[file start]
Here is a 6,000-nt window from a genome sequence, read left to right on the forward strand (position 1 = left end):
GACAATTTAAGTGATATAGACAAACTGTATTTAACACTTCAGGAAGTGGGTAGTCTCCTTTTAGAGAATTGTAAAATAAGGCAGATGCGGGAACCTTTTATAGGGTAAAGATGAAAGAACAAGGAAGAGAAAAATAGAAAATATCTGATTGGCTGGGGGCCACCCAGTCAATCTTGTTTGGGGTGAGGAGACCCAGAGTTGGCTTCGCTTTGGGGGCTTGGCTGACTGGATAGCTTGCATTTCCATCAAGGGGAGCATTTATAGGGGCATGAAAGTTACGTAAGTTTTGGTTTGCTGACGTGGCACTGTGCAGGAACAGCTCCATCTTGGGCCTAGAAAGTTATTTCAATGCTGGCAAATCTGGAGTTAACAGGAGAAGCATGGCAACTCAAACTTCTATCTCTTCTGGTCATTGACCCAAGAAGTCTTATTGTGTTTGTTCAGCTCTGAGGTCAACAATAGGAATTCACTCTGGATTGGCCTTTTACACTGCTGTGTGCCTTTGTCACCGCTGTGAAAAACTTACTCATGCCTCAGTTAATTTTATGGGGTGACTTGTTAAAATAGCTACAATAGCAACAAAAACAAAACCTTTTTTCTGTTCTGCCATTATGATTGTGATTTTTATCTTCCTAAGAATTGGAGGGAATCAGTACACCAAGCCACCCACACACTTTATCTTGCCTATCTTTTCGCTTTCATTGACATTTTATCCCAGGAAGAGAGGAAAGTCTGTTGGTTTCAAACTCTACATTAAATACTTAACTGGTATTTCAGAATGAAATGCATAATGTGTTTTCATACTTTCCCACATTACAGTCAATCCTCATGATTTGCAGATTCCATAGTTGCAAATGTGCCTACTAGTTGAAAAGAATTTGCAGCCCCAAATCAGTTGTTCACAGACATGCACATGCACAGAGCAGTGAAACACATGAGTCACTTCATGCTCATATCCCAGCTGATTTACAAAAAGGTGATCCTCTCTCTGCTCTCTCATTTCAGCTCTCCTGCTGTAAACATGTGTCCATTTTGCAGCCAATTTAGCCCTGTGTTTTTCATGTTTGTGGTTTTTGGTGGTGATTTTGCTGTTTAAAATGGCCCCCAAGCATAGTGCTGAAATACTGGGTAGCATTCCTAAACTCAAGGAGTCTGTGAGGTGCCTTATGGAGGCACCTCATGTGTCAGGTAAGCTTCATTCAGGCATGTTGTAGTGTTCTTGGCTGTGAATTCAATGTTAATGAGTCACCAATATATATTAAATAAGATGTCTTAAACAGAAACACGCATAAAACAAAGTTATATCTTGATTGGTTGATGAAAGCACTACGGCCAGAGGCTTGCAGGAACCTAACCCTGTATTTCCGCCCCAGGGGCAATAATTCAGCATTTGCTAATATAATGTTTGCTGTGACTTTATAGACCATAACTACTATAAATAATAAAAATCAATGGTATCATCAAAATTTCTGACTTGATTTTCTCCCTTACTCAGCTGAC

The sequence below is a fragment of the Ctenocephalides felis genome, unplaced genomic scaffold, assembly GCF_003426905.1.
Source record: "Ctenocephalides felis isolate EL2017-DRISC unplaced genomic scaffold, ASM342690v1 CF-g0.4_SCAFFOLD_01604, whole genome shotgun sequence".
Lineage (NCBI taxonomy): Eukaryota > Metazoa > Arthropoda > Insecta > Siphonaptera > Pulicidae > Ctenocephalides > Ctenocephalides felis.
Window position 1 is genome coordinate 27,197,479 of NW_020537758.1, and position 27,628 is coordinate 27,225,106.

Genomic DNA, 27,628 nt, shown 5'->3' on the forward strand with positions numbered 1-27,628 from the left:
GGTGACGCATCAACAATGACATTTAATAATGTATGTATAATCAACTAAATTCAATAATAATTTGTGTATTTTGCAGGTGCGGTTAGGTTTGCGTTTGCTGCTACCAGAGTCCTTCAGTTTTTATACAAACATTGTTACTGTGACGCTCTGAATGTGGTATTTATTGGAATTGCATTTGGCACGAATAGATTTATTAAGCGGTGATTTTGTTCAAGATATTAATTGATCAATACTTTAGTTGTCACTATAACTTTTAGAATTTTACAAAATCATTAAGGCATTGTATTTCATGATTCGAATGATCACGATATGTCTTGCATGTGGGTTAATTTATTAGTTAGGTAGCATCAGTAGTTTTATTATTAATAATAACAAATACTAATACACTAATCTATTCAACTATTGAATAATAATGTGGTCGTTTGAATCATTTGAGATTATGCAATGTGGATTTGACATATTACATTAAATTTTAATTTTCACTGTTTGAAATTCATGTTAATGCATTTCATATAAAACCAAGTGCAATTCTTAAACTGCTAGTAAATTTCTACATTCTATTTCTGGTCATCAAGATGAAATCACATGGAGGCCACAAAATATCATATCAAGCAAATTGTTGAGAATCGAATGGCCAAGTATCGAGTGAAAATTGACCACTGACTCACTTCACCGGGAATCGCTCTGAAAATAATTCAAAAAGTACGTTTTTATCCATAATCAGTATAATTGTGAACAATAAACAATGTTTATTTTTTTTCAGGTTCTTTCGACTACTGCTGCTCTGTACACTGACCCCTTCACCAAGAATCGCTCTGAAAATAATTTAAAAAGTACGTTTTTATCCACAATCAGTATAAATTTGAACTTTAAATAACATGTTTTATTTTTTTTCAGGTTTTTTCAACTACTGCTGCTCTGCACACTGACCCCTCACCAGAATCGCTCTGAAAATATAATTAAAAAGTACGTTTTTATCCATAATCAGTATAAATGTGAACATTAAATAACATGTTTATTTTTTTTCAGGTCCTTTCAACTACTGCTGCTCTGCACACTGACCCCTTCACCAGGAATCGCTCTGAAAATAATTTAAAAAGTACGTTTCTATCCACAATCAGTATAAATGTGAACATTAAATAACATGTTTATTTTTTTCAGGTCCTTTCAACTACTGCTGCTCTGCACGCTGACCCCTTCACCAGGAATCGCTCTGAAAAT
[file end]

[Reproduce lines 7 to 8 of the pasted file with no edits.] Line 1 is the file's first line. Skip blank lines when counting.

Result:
Genomic DNA, 27,628 nt, shown 5'->3' on the forward strand with positions numbered 1-27,628 from the left:
GGTGACGCATCAACAATGACATTTAATAATGTATGTATAATCAACTAAATTCAATAATAATTTGTGTATTTTGCAGGTGCGGTTAGGTTTGCGTTTGCTGCTACCAGAGTCCTTCAGTTTTTATACAAACATTGTTACTGTGACGCTCTGAATGTGGTATTTATTGGAATTGCATTTGGCACGAATAGATTTATTAAGCGGTGATTTTGTTCAAGATATTAATTGATCAATACTTTAGTTGTCACTATAACTTTTAGAATTTTACAAAATCATTAAGGCATTGTATTTCATGATTCGAATGATCACGATATGTCTTGCATGTGGGTTAATTTATTAGTTAGGTAGCATCAGTAGTTTTATTATTAATAATAACAAATACTAATACACTAATCTATTCAACTATTGAATAATAATGTGGTCGTTTGAATCATTTGAGATTATGCAATGTGGATTTGACATATTACATTAAATTTTAATTTTCACTGTTTGAAATTCATGTTAATGCATTTCATATAAAACCAAGTGCAATTCTTAAACTGCTAGTAAATTTCTACATTCTATTTCTGGTCATCAAGATGAAATCACATGGAGGCCACAAAATATCATATCAAGCAAATTGTTGAGAATCGAATGGCCAAGTATCGAGTGAAAATTGACCACTGACTCACTTCACCGGGAATCGCTCTGAAAATAATTCAAAAAGTACGTTTTTATCCATAATCAGTATAATTGTGAACAATAAACAATGTTTATTTTTTTTCAGGTTCTTTCGACTACTGCTGCTCTGTACACTGACCCCTTCACCAAGAATCGCTCTGAAAATAATTTAAAAAGTACGTTTTTATCCACAATCAGTATAAATTTGAACTTTAAATAACATGTTTTATTTTTTTTCAGGTTTTTTCAACTACTGCTGCTCTGCACACTGACCCCTCACCAGAATCGCTCTGAAAATATAATTAAAAAGTACGTTTTTATCCATAATCAGTATAAATGTGAACATTAAATAACATGTTTATTTTTTTTCAGGTCCTTTCAACTACTGCTGCTCTGCACACTGACCCCTTCACCAGGAATCGCTCTGAAAATAATTTAAAAAGTACGTTTCTATCCACAATCAGTATAAATGTGAACATTAAATAACATGTTTATTTTTTTCAGGTCCTTTCAACTACTGCTGCTCTGCACGCTGACCCCTTCACCAGGAATCGCTCTGAAAAT